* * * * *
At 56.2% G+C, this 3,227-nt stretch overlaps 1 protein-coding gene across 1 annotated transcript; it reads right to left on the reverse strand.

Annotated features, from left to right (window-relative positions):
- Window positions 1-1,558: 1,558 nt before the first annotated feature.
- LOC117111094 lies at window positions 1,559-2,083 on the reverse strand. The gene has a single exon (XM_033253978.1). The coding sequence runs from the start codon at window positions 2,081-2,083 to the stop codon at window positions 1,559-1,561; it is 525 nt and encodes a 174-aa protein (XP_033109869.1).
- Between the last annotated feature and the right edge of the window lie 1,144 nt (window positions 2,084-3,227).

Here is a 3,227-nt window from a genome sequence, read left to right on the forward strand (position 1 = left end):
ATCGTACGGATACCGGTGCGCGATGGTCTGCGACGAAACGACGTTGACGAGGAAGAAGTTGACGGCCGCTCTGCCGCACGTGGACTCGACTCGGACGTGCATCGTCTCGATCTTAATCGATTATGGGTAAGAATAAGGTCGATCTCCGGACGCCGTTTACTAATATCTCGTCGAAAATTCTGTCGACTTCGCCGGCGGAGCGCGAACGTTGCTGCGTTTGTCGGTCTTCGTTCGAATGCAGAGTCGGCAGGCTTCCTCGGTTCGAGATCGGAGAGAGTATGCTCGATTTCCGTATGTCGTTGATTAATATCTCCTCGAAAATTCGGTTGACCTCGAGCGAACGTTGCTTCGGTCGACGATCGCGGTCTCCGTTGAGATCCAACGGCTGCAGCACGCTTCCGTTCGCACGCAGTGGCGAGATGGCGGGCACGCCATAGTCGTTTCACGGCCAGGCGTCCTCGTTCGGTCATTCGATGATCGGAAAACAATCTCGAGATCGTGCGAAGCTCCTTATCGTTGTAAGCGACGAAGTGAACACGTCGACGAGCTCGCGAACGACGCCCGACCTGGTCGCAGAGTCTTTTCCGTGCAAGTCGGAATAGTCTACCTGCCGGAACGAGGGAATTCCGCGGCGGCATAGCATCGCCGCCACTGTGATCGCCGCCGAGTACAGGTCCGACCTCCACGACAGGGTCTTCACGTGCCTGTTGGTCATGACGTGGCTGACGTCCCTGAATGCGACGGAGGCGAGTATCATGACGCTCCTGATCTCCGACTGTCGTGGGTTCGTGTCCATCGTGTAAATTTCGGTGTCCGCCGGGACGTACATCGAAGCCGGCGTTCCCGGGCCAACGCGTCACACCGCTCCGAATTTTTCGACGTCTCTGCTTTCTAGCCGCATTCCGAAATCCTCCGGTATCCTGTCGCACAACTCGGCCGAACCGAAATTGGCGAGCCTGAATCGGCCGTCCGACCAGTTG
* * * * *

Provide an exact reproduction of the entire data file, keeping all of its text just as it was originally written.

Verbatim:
At 56.2% G+C, this 3,227-nt stretch overlaps 1 protein-coding gene across 1 annotated transcript; it reads right to left on the reverse strand.

Annotated features, from left to right (window-relative positions):
- Window positions 1-1,558: 1,558 nt before the first annotated feature.
- LOC117111094 lies at window positions 1,559-2,083 on the reverse strand. The gene has a single exon (XM_033253978.1). The coding sequence runs from the start codon at window positions 2,081-2,083 to the stop codon at window positions 1,559-1,561; it is 525 nt and encodes a 174-aa protein (XP_033109869.1).
- Between the last annotated feature and the right edge of the window lie 1,144 nt (window positions 2,084-3,227).

Here is a 3,227-nt window from a genome sequence, read left to right on the forward strand (position 1 = left end):
ATCGTACGGATACCGGTGCGCGATGGTCTGCGACGAAACGACGTTGACGAGGAAGAAGTTGACGGCCGCTCTGCCGCACGTGGACTCGACTCGGACGTGCATCGTCTCGATCTTAATCGATTATGGGTAAGAATAAGGTCGATCTCCGGACGCCGTTTACTAATATCTCGTCGAAAATTCTGTCGACTTCGCCGGCGGAGCGCGAACGTTGCTGCGTTTGTCGGTCTTCGTTCGAATGCAGAGTCGGCAGGCTTCCTCGGTTCGAGATCGGAGAGAGTATGCTCGATTTCCGTATGTCGTTGATTAATATCTCCTCGAAAATTCGGTTGACCTCGAGCGAACGTTGCTTCGGTCGACGATCGCGGTCTCCGTTGAGATCCAACGGCTGCAGCACGCTTCCGTTCGCACGCAGTGGCGAGATGGCGGGCACGCCATAGTCGTTTCACGGCCAGGCGTCCTCGTTCGGTCATTCGATGATCGGAAAACAATCTCGAGATCGTGCGAAGCTCCTTATCGTTGTAAGCGACGAAGTGAACACGTCGACGAGCTCGCGAACGACGCCCGACCTGGTCGCAGAGTCTTTTCCGTGCAAGTCGGAATAGTCTACCTGCCGGAACGAGGGAATTCCGCGGCGGCATAGCATCGCCGCCACTGTGATCGCCGCCGAGTACAGGTCCGACCTCCACGACAGGGTCTTCACGTGCCTGTTGGTCATGACGTGGCTGACGTCCCTGAATGCGACGGAGGCGAGTATCATGACGCTCCTGATCTCCGACTGTCGTGGGTTCGTGTCCATCGTGTAAATTTCGGTGTCCGCCGGGACGTACATCGAAGCCGGCGTTCCCGGGCCAACGCGTCACACCGCTCCGAATTTTTCGACGTCTCTGCTTTCTAGCCGCATTCCGAAATCCTCCGGTATCCTGTCGCACAACTCGGCCGAACCGAAATTGGCGAGCCTGAATCGGCCGTCCGACCAGTTG